The Faberge Secret is a contemporary romantic suspense that takes place during Christmas. The setting is split between Brattleboro, VT, and St. Petersburg, Russia. The heroine, Elise, is a museum curator. She acquires a rare Faberge Egg. The hero, Dimitri, is the true owner of the egg. Can Dimitri keep himself and Elise safe from his rival who hunts for the egg?

Twilight Over Moldavia is book 2 in my Moldavian Moon series which is set in Romania in the 1880's. The Moldavian Moon series is a shade darker than the Budapest Moon series. In book 2, the hero, Prince Stefan, a witch, has been cursed to become a werewolf on his 18th birthday. (How he came to be cursed is book 1 in the series, The Wolf's Torment.) Complicating the situation is Timon, a werewolf who hunts him, determined to see the curse reach its fruition. Can Caroline's love save Stefan from his curse?

11. What else are you working on that we might see published soon?

I have a fantasy romance due out in April 2012, The Green Rose. Sonia and Ivánstan must seek the green rose in order to bring peace back to Gaia. Can Ivánstan break the battlements around Sonia's heart to earn her trust and love?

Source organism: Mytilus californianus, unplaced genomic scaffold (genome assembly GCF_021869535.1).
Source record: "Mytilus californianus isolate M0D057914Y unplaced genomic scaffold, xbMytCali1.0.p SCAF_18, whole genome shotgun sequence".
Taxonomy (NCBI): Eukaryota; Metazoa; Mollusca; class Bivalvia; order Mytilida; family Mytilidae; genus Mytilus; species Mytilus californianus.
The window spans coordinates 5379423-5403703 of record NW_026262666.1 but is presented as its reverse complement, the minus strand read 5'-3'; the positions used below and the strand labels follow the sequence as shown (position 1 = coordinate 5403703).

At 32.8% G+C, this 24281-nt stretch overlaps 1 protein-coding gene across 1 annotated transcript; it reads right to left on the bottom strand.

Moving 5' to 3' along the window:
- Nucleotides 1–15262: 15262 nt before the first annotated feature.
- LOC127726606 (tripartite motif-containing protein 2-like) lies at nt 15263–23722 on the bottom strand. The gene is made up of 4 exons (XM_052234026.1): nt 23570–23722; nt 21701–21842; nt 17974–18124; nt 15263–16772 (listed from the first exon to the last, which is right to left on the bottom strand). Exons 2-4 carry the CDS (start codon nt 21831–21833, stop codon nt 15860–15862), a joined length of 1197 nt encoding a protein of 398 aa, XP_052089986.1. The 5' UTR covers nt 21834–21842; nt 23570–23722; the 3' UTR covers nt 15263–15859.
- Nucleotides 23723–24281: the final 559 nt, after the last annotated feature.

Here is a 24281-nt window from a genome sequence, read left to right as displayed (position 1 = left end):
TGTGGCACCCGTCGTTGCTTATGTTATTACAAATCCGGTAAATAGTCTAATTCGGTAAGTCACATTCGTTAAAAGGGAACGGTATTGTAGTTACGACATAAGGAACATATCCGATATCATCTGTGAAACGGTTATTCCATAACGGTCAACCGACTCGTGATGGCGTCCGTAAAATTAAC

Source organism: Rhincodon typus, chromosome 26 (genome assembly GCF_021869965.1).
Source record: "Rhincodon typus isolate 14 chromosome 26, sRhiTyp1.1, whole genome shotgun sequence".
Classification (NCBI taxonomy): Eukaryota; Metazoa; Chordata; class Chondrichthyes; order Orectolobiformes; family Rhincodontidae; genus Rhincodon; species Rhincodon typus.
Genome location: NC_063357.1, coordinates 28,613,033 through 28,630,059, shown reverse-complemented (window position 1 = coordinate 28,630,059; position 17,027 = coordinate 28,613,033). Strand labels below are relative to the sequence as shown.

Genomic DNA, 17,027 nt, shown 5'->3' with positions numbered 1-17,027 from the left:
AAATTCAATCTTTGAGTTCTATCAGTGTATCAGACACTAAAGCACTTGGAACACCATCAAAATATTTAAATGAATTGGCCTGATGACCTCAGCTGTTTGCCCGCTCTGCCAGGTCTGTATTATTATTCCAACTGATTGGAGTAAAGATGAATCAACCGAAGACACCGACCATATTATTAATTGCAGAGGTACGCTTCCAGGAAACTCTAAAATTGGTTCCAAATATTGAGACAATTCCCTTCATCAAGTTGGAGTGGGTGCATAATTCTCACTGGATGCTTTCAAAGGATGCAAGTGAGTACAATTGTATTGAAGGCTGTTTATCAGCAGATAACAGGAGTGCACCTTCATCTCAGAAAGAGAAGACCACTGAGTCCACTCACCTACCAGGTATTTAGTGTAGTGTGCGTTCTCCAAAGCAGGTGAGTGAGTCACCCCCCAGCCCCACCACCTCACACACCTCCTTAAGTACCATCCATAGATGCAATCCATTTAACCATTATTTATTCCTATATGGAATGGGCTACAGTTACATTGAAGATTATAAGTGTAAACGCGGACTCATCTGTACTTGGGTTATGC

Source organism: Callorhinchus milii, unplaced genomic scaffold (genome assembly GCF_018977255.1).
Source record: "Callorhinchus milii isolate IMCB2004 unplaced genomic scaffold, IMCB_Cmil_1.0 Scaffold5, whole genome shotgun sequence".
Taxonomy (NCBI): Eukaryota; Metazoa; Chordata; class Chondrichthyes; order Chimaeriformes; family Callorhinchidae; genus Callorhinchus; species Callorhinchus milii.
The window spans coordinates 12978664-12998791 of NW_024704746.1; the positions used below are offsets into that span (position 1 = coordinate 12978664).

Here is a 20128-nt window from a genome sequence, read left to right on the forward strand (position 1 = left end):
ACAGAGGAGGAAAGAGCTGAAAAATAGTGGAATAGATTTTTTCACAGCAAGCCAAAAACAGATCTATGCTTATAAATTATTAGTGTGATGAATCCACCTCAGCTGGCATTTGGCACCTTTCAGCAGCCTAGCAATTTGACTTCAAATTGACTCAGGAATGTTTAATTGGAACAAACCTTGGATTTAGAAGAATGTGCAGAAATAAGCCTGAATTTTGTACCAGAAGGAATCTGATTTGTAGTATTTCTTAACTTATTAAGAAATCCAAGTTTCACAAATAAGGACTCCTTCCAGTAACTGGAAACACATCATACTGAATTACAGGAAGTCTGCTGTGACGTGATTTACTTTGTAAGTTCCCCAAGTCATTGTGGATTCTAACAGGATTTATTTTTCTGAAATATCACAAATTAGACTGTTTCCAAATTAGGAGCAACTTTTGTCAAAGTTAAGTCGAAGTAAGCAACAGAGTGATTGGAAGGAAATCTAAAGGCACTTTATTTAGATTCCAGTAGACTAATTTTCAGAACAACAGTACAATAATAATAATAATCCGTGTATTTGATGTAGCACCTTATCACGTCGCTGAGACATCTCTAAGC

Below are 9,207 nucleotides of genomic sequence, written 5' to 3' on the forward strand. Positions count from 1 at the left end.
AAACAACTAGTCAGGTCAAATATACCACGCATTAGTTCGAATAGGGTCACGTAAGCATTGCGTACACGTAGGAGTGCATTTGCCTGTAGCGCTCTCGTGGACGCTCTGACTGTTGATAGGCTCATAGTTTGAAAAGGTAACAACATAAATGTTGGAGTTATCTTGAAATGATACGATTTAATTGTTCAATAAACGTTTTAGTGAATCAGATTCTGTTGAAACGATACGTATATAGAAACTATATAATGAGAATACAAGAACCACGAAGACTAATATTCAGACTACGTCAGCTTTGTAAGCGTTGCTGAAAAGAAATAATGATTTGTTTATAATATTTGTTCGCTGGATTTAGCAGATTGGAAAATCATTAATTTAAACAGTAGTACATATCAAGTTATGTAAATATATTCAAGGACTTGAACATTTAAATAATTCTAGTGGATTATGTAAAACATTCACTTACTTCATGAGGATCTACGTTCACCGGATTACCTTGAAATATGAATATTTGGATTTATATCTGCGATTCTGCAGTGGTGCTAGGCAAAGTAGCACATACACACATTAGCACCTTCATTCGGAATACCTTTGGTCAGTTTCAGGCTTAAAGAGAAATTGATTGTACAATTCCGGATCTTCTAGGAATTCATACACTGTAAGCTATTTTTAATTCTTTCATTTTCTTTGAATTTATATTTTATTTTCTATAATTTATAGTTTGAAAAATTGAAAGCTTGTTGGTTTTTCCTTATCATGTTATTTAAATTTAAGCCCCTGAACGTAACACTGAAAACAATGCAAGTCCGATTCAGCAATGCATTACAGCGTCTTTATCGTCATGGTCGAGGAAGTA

In May, my short story, a vintage romance set in 1946 California will be included in the Victory Tales Press Spring/Summer Anthology. It's called Journey of the Heart, and has a "sweet" heat level. Rachel Santori is in danger of losing her winery. Can drifter James help her save it?

12. Last but not least, here's a fun one before we go: If you could trade places for a day with a character in one of your books which one would it be and why?

Oh, that's a tough one. I'd have to say "Alice" from Victorian Scoundrel. That's one girl on a mission. She tries so hard to avoid the mischief, but it always finds her. Then there's Grayson... Beatrice from The Wolf's Torment is a close second.

Thank you so much for visiting with The Hope Chest Reviews today, Stephanie. It has been a pleasure interviewing you, and we wish you all the best.